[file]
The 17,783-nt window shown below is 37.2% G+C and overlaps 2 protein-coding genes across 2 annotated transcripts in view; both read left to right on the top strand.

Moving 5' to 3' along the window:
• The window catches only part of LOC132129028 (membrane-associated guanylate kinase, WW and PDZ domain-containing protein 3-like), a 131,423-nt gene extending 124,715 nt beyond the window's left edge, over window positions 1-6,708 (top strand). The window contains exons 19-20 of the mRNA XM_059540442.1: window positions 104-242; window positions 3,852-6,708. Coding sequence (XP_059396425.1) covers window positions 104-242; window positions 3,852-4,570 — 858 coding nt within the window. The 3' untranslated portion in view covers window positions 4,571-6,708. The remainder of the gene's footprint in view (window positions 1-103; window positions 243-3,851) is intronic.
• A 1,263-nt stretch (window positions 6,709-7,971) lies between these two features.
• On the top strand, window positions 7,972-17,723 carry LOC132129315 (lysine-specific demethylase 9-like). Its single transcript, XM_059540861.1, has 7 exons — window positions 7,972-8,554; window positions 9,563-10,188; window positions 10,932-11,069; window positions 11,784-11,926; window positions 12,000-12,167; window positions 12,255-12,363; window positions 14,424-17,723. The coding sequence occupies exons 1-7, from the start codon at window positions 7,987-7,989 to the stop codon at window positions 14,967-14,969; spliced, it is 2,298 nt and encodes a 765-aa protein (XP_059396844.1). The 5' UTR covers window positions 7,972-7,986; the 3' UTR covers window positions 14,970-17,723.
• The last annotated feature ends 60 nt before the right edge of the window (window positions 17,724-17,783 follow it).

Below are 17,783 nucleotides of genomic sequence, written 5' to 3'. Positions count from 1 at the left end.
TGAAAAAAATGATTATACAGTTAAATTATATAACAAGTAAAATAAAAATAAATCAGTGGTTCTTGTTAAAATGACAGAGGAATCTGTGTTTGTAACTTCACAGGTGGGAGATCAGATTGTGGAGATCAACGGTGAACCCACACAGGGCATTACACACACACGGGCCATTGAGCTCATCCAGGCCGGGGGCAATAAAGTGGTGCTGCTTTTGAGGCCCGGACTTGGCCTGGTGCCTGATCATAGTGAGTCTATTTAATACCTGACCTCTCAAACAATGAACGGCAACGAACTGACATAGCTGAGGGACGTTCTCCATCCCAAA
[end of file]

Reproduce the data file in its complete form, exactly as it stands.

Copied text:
The 17,783-nt window shown below is 37.2% G+C and overlaps 2 protein-coding genes across 2 annotated transcripts in view; both read left to right on the top strand.

Moving 5' to 3' along the window:
• The window catches only part of LOC132129028 (membrane-associated guanylate kinase, WW and PDZ domain-containing protein 3-like), a 131,423-nt gene extending 124,715 nt beyond the window's left edge, over window positions 1-6,708 (top strand). The window contains exons 19-20 of the mRNA XM_059540442.1: window positions 104-242; window positions 3,852-6,708. Coding sequence (XP_059396425.1) covers window positions 104-242; window positions 3,852-4,570 — 858 coding nt within the window. The 3' untranslated portion in view covers window positions 4,571-6,708. The remainder of the gene's footprint in view (window positions 1-103; window positions 243-3,851) is intronic.
• A 1,263-nt stretch (window positions 6,709-7,971) lies between these two features.
• On the top strand, window positions 7,972-17,723 carry LOC132129315 (lysine-specific demethylase 9-like). Its single transcript, XM_059540861.1, has 7 exons — window positions 7,972-8,554; window positions 9,563-10,188; window positions 10,932-11,069; window positions 11,784-11,926; window positions 12,000-12,167; window positions 12,255-12,363; window positions 14,424-17,723. The coding sequence occupies exons 1-7, from the start codon at window positions 7,987-7,989 to the stop codon at window positions 14,967-14,969; spliced, it is 2,298 nt and encodes a 765-aa protein (XP_059396844.1). The 5' UTR covers window positions 7,972-7,986; the 3' UTR covers window positions 14,970-17,723.
• The last annotated feature ends 60 nt before the right edge of the window (window positions 17,724-17,783 follow it).

Below are 17,783 nucleotides of genomic sequence, written 5' to 3'. Positions count from 1 at the left end.
TGAAAAAAATGATTATACAGTTAAATTATATAACAAGTAAAATAAAAATAAATCAGTGGTTCTTGTTAAAATGACAGAGGAATCTGTGTTTGTAACTTCACAGGTGGGAGATCAGATTGTGGAGATCAACGGTGAACCCACACAGGGCATTACACACACACGGGCCATTGAGCTCATCCAGGCCGGGGGCAATAAAGTGGTGCTGCTTTTGAGGCCCGGACTTGGCCTGGTGCCTGATCATAGTGAGTCTATTTAATACCTGACCTCTCAAACAATGAACGGCAACGAACTGACATAGCTGAGGGACGTTCTCCATCCCAAA